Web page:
September 24– December 7, 2018
BI 211, 212, and 213 are prerequisites for all courses.
BI 457/557 Marine Biology: Marine Conservation Biology (5 quarter hour credits) Marine Conservation Biology is the applied science behind the maintenance of biodiversity and the management of marine resources. We will examine prevailing dogma from diverse user groups through close examination of applied conservation case studies. Using readings, seminars, and field trips we will think critically and communicate effectively about the consequences of diversity loss at the levels of ‘stocks’, species, ecosystems, and genetics. We will assess threats to biodiversity (e.g. invasions, diseases, fishing, mineral extraction), and mechanisms for dealing with these risks, with an emphasis on marine reserves. Meets Mondays 8:30am-5:00pm. Instructor: Aaron Galloway
BI 454/554 Estuarine Biology (5 quarter hour credits)
The biological and physical factors regulating production, abundance, distribution and diversity in estuaries. Includes field trips to marshes, tide flats, eelgrass beds and open waters. Meets on Tuesdays 8:30 – 5 pm. Instructor: Richard Emlet.
BI 457/557 Marine Biology: Molecular Marine Biology (5 quarter hour credits)
An introduction to applying molecular biology to research using marine organisms. Lectures and readings examine the use of molecular data in taxonomy and systematics, population structure and conservation biology, and morphological and developmental evolution. Lab exercises include analysis and interpretation of existing data sets and the generation of new data using basic methods. Students acquire practical laboratory skills including collection and preservation of material for molecular work, DNA extraction, PCR amplification of suitable target genes, sequence analysis, and building and interpreting phylogenetic trees. Meets Wednesdays 8:30am-5:00pm. Instructor: Svetlana Maslakova.
BI 458/558 Biological Oceanography (5 quarter hour credits)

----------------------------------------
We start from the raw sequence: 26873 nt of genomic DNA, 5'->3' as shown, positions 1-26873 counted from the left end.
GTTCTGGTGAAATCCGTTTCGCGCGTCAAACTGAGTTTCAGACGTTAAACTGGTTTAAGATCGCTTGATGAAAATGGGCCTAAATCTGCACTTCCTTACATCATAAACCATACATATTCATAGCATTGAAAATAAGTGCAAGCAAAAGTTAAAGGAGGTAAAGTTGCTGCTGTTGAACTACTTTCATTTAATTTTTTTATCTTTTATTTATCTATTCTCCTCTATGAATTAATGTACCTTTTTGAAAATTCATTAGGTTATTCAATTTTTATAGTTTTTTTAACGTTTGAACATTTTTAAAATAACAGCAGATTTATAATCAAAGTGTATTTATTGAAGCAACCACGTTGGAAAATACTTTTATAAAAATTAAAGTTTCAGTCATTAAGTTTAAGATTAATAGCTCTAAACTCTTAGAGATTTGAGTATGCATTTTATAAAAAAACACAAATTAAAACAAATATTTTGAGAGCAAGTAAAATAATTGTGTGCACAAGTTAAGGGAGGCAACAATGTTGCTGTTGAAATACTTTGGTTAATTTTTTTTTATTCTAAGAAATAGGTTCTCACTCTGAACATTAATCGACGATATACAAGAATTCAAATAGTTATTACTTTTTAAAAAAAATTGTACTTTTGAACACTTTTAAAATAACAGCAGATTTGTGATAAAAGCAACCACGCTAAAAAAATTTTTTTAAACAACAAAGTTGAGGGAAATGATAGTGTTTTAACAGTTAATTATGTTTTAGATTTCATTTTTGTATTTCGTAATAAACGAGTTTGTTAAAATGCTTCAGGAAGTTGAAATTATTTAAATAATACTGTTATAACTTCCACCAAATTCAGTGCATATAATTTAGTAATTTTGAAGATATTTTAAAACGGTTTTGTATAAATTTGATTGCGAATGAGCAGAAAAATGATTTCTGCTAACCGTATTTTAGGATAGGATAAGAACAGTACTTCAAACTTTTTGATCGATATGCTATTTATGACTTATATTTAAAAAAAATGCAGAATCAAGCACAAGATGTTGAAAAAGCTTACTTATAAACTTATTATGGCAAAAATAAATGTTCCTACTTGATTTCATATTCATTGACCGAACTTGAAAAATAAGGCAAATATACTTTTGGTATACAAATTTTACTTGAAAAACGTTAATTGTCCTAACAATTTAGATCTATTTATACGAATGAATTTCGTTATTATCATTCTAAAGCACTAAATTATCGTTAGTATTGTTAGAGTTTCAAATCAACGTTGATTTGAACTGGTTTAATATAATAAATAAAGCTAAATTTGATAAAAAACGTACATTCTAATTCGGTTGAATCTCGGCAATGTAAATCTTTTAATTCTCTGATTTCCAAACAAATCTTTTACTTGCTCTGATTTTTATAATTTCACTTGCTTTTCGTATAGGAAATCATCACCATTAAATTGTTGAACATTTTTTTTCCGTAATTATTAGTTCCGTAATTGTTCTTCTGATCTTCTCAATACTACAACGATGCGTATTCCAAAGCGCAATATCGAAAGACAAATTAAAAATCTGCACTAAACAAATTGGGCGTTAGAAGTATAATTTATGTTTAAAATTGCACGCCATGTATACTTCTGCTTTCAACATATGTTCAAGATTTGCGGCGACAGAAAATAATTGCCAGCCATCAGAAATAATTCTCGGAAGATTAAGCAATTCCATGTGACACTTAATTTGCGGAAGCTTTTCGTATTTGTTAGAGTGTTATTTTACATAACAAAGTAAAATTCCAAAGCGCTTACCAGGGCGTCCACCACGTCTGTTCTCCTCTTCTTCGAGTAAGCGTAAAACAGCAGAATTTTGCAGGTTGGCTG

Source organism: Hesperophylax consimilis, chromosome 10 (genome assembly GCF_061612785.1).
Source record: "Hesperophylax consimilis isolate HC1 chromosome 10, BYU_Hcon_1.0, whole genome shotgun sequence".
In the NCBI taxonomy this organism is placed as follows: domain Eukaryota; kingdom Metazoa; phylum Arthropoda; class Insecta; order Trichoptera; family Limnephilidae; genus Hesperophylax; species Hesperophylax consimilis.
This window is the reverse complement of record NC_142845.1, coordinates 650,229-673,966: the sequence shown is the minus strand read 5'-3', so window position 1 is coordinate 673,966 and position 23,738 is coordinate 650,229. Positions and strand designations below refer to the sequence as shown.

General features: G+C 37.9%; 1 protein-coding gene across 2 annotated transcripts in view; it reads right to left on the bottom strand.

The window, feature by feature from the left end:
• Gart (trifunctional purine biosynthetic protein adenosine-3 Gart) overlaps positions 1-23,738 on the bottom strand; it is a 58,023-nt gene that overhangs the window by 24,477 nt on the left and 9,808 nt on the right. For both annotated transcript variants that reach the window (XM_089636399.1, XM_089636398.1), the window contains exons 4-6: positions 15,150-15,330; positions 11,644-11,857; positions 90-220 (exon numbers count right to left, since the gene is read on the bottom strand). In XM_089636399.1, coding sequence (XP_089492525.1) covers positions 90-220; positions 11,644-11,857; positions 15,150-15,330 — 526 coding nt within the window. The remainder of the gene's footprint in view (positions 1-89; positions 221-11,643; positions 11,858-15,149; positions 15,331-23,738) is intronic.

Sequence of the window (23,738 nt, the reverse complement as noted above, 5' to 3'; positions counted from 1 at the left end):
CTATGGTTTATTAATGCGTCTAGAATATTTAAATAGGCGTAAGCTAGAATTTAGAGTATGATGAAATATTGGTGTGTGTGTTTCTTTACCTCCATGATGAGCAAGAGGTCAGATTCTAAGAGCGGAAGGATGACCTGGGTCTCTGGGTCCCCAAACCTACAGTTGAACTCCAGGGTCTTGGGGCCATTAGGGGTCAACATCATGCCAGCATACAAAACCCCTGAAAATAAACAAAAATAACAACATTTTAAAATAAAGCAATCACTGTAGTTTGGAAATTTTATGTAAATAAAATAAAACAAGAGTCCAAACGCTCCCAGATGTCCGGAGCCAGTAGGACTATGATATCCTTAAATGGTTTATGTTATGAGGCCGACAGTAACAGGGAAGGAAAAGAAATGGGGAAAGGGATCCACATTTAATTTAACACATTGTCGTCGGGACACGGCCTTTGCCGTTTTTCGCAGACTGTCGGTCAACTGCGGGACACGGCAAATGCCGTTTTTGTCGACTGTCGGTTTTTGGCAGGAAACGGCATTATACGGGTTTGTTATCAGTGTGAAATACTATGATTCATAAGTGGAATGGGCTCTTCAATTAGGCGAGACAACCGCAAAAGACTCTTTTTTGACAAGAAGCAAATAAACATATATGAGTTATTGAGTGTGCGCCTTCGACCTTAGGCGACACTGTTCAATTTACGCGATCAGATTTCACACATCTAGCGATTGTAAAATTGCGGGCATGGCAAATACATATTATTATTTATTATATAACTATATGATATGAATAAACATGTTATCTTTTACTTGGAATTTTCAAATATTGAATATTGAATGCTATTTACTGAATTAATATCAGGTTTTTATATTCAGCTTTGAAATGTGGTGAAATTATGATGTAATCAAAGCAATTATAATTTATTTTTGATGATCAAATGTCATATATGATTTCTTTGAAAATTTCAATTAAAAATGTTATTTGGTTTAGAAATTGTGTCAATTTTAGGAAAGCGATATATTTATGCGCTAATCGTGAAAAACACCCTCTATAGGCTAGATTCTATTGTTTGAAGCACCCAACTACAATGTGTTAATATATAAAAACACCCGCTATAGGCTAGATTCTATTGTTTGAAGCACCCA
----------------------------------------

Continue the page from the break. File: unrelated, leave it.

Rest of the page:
Examines the patterns of biological productivity and controlling physical and chemical mechanisms in the various environments of the world’s oceans. Meets on Thursdays 8:30 – 5 pm. Instructor: Alan Shanks.
BI 322 Cell Biology (4 quarter hour credits)
This course explores the fundamentals of cell biology – cell structure and function, cell division, cell motility and behavior, and how cells live together – using marine animals, plants, and protists as study material. Fun fact: throughout the history of cell biology, most of the Big Discoveries (think: fertilization, centrioles, molecular motors, green fluorescent protein, etc.) started with wild organisms from the marine world, not with the tiny repertoire of modern laboratory models. Everyone knows why you ought to come to a marine lab to study ecology or invertebrates. Why not go to the source to learn cell biology too? BI 214 prerequisite. Course limited to 12 students. Meets Fridays 8:30 – 3:30. Instructor: George von Dassow
BI 407/507 Seminar: Marine Biology (2 quarter hour credits)
Speakers from a number of different universities present their research interests. Fridays 4:00 pm
BI 401 Undergraduate Research (2-10 quarter hour credits) Students conduct a research project under the direction of an OIMB faculty member. Email the person with whom you wish to work to arrange for registration. Limit 8 students.
All students registering for OIMB courses should fill out an application for admission (see application form link above right) and, if needed, request room and board. Questions can be emailed to firstname.lastname@example.org.